Volume: 86

Issue: 5

Pages: 1147-1158

eISSN: 1365-2656

DOI: 10.1111/1365-2656.12722

Outbreaks of generalist pathogens are influenced by host community structure, including population density and species diversity. Within host communities predation can influence pathogen transmission rates, prevalence and impacts. However, the influence of predation on community resilience to outbreaks of generalist pathogens is not fully understood. The role of predation on host community resilience to disease was assessed using an epidemiological multi-host susceptible-exposed-infectious-recovered model. Sphaerothecum destruens, an emerging fungal-like generalist pathogen, was used as a model pathogen. Six cyprinid and salmonid fishes, including an asymptomatic carrier, were selected as model hosts that are known to be impacted by S. destruens, and they were used within a model host community. Pathogen release into the host community was via introduction of the asymptomatic carrier. Mortality from infection, pathogen incubation rate, and host recovery rate were set to a range of evidence-based values in each species and were varied in secondary consumers to predict top-down effects of infection on the resilience of a host community. Predation pressure within the fish community was varied to test its effects on infection prevalence and host survival in the community. Model predictions suggested that predation of the asymptomatic hosts by fishes in the host community was insufficient to eliminate S. destruens. Sphaerothecum destruens persisted in the community due to its rapid transmission from the asymptomatic host to susceptible host fishes. Following transmission, pathogen prevalence in the community was driven by transmission within and between susceptible host fishes, indicating low host community resilience. However, introducing low densities of a highly specific piscivorous fish into the community to pre-date asymptomatic hosts could limit pathogen prevalence in the host community, thus increasing resilience. The model predictions indicate that whilst resilience to this generalist pathogen in the host community was low, this could be increased using management interventions. The results suggest that this model has high utility for predicting community resilience to disease and thus can be applied to other generalist parasites to determine risks of disease emergence.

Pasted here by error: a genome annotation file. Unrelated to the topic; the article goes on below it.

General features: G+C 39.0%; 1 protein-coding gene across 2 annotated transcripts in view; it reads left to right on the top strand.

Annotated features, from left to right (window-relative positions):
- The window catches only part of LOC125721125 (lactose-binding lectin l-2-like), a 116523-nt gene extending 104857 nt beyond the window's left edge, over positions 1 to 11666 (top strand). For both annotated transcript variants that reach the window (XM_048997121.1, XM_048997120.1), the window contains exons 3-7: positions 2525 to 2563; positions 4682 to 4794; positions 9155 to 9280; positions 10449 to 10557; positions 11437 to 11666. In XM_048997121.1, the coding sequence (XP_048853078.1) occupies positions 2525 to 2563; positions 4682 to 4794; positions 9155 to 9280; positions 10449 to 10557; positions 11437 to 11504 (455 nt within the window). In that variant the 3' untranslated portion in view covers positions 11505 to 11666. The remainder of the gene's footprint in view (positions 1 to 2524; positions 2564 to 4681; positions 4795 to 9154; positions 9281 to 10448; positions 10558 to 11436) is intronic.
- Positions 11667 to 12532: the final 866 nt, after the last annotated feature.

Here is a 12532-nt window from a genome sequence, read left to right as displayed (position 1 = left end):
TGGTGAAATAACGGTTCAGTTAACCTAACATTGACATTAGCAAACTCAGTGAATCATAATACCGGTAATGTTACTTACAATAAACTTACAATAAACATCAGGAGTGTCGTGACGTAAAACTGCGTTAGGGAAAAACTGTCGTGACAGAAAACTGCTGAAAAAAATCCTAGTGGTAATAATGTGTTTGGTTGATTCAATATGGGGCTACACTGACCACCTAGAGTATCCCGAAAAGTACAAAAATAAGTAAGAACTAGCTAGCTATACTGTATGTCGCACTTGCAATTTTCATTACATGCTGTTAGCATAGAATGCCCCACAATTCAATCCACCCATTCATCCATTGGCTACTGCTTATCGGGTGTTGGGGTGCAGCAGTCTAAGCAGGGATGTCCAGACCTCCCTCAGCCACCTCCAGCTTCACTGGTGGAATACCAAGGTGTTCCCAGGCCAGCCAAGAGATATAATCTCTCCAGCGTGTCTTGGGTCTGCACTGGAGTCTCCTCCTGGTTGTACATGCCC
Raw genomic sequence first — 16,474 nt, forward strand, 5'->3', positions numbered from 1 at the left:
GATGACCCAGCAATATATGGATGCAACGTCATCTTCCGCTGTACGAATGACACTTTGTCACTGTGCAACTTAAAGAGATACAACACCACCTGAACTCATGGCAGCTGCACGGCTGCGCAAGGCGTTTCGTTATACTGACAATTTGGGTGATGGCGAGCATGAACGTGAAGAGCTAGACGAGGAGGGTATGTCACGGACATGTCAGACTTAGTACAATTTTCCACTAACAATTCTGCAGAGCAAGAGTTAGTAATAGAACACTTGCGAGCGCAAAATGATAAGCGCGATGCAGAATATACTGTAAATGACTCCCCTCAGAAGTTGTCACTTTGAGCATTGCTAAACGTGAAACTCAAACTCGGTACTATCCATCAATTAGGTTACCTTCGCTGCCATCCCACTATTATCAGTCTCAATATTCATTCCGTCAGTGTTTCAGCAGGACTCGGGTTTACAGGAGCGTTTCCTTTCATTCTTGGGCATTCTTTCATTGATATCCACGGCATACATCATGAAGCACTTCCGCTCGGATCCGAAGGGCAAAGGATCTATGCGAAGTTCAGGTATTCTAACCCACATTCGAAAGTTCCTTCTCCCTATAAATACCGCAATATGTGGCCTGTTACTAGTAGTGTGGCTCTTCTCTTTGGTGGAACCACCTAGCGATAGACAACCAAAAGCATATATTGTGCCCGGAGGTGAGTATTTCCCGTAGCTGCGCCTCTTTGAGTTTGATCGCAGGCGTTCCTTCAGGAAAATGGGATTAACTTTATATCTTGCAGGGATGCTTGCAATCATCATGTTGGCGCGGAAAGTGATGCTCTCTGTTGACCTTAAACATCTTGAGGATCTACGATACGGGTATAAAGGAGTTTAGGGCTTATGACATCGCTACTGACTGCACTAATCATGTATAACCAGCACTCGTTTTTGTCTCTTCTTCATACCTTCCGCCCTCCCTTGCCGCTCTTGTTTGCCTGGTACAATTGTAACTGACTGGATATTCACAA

This data was imported from Scopus:

Authors: Al-Shorbaji, F., Roche, B., Britton, R., Andreou, D. and Gozlan, R.

http://eprints.bournemouth.ac.uk/29302/

Journal: Journal of Animal Ecology

Volume: 86

Issue: 5

Pages: 1147-1158

eISSN: 1365-2656

ISSN: 0021-8790

DOI: 10.1111/1365-2656.12722